by Michael S. Kaplan, published on 2008/11/26 03:01 -05:00, original URI: http://blogs.msdn.com/b/michkap/archive/2008/11/26/9143136.aspx
I was asked the other day what I thought about string comparisons. What with all the different recommendations floating around, all of the different possibilities, and all the unclear guidelines, the question was whether there was a succinct way to describe the best way to know what to do?
Obviously this is an area that does not inspire intuitive thought. That train has already left the station, but not before the conductor sneered at us for presuming we would have seats on it.
But is there a way to build in something to pinch hit for intuitive behavior?
I think there is. :-)
Let me try it on for size here....
There are four points to keep in mind, which I will describe now.
The second point is another test -- one has to decide how one would feel if characters that look kind of the same even though they aren't were to be sorted together -- either as being identical or being right next to each other. If the answer is Yes, Michael, I think it would be great if stuff that looks th same got treated the same then this is a linguistic comparison, rather than a binary/ordinal/lexicographic type one.
The third point is yet another test -- one has to decide how one feels about characters that have no weight in sorting, either because they are unassigned anywhere, not yet assigned in the tables, or intentionally are given no weight. If the answer is Yes, Michael, if no one thought the character should be given weight then I don't see why I would want to then this is once again a linguistic comparison, rather than a binary/ordinal/lexicographic type one.
The fourth point is something to keep in mind -- and that is the fact that one should know exactly what the comparison is for, and especially that the same data might be sorted different ways in different situations. Only by knowing the scenario can one make a correct decision.
Perhaps examples would help here. :-)
Think of the first test as the Turkic I test -- whether one is okay with the way one looks at
I İ ı i
U+0049 U+0130 U+0131 U+0069
and the fact that sometimes the first and fourth items there are the casing pair, and other times it is the first/third and second/fourth that are. You can imagine plugging those strings right into your code and deciding how you feel about the results.
Think of the second test as the Small Capital Y test -- whether one is okay with the following three characters
Y y ʏ
U+0059 U+0079 U+028f
being right next to each other and sometimes even considered equal to each other. You can once again imagine pluging those strings right into your code and deciding how you feel about the results.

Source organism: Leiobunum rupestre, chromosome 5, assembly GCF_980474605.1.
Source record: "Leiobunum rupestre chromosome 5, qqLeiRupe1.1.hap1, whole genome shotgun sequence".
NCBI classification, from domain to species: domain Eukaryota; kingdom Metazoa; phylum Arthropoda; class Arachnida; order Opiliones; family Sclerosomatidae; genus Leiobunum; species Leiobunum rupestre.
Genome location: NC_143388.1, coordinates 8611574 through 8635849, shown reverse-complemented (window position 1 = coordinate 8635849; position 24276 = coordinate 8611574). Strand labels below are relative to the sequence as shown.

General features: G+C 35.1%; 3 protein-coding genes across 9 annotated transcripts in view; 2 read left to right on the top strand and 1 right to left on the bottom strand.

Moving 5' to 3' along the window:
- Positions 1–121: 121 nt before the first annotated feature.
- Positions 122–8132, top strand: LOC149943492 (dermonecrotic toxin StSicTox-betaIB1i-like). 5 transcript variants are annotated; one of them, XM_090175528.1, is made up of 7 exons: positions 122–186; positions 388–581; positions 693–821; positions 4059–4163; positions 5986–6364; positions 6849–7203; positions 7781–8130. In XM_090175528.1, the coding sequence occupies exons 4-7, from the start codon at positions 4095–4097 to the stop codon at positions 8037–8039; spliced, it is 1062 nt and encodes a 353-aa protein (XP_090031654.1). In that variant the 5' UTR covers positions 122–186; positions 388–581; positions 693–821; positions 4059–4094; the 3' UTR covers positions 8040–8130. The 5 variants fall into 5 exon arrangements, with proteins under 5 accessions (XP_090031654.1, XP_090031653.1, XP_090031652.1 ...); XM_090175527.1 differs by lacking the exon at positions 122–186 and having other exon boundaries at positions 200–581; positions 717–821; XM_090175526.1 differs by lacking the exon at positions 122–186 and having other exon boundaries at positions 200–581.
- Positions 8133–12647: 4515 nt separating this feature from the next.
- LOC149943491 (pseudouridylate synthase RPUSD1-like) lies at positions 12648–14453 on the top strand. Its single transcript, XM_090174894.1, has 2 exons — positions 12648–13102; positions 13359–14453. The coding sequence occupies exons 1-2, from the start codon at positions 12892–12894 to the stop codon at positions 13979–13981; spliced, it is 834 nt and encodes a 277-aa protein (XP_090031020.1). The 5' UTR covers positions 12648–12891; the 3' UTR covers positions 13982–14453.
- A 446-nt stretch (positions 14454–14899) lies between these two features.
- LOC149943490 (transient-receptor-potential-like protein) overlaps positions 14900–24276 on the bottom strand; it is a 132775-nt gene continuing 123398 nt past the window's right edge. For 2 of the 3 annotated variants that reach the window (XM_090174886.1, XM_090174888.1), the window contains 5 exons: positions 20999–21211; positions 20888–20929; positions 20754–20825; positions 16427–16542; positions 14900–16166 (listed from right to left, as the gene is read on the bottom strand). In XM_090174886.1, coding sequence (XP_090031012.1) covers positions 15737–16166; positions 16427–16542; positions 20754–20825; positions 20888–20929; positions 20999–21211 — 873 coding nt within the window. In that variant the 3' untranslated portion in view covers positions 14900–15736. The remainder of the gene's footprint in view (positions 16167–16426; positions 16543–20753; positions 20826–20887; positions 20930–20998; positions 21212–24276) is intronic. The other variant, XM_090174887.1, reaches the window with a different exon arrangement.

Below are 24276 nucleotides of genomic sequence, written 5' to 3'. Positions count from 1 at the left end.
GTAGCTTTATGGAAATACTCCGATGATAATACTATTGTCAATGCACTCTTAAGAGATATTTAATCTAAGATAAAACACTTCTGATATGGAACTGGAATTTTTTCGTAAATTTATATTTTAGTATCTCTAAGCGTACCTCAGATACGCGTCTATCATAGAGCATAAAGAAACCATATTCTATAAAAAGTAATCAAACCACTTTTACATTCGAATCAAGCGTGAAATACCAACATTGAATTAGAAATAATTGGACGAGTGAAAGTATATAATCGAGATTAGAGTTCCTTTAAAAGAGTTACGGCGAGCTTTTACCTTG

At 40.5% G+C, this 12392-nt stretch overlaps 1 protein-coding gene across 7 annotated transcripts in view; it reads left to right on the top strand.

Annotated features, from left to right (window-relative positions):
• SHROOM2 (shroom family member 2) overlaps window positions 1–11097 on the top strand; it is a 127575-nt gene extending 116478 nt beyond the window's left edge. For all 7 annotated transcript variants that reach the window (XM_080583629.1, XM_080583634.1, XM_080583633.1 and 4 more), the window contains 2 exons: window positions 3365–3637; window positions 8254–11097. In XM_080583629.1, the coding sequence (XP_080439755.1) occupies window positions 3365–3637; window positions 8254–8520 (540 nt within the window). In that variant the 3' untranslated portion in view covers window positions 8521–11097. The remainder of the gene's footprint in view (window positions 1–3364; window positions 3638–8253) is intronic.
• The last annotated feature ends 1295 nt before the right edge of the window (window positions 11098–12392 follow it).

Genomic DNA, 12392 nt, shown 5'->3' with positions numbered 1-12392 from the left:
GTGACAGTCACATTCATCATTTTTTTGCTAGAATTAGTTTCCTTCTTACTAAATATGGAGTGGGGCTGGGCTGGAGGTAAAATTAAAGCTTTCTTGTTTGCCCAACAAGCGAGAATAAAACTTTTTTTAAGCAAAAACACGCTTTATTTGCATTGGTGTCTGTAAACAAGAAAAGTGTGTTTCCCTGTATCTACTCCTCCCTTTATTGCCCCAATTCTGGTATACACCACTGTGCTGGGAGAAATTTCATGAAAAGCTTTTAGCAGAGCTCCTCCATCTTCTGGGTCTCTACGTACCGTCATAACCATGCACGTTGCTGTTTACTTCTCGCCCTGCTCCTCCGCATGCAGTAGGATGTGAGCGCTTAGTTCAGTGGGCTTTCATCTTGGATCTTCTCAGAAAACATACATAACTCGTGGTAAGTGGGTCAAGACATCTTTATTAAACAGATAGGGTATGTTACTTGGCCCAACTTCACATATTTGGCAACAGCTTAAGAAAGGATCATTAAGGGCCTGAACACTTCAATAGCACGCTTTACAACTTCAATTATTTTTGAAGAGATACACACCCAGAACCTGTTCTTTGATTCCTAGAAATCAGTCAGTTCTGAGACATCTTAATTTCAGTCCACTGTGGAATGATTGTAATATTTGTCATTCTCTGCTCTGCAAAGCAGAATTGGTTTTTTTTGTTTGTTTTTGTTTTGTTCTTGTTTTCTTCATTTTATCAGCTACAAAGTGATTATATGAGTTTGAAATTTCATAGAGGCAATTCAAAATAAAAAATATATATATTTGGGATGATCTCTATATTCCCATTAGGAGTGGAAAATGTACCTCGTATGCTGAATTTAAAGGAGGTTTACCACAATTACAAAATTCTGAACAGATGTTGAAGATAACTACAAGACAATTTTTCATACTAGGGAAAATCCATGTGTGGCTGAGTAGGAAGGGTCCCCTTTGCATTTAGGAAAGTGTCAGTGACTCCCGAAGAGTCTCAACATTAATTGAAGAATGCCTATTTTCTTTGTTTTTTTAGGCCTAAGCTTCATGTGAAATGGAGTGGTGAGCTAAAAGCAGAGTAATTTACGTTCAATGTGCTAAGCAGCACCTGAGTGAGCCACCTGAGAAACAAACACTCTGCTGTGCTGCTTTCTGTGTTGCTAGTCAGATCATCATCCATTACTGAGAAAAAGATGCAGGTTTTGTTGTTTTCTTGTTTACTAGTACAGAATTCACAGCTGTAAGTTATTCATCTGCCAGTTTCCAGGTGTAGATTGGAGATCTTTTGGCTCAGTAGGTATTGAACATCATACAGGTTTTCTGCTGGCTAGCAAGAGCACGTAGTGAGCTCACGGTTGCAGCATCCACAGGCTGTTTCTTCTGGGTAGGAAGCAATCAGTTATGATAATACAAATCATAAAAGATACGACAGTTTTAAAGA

And you can think of the third test as the IE Grave test (also known as the "Cyrillic E" test by the stubborn) -- whether one is okay with letters like the following:
being treated as if they weren't there at all, because some versions of Microsoft products will do just that. You can once again imagine plugging those strings right into your code and deciding how you feel about the results.
That fourth point is the easiest of all. Just imagine components like NTFS (the file system) or the registry. At the lowest levels they happen to use an ordinal/binary kind of collation, while at the most user visible levels (e.g. Windows Explorer, RegEdit) they use a linguistic one. The rule is that circumstances alter cases, so that even the same list can sort differently in different situations and that is okay.
So, three simple mental tests one can do and immediately come up with an answer on what comparison method to use....
This blog brought to you, as you likely could have guessed, by the above nine characters
# Chip H. on 1 Dec 2008 1:09 PM:
I've been reading your blog for years Michael, and something that has struck me (and you, it sounds like, even if you've never directly expressed it) is that Microsoft's own products behave differently, with regards to Unicode.
I understand that Unicode is a moving target, but even products released close together in time do things quite differently.
What this tells me is that each product team is reinventing the wheel. Or at least embedding the code needed to deal with I18-related issues into their codebase and then not sharing it with other teams at Microsoft. I'm sure there's some emails being sent back & forth, but an oral history isn't the best way to do this.
Is there an effort underway to unify these disparate codebases and place it in a library that can be used by both the operating system folks, the application developers, AND 3rd party developers? Chock-full of canonical examples of the right way to do things?
# Michael S. Kaplan on 2 Dec 2008 2:54 AM:
Wow, that is a question worthy of (at a minimum) its own blog, if not its own Blog! :-)
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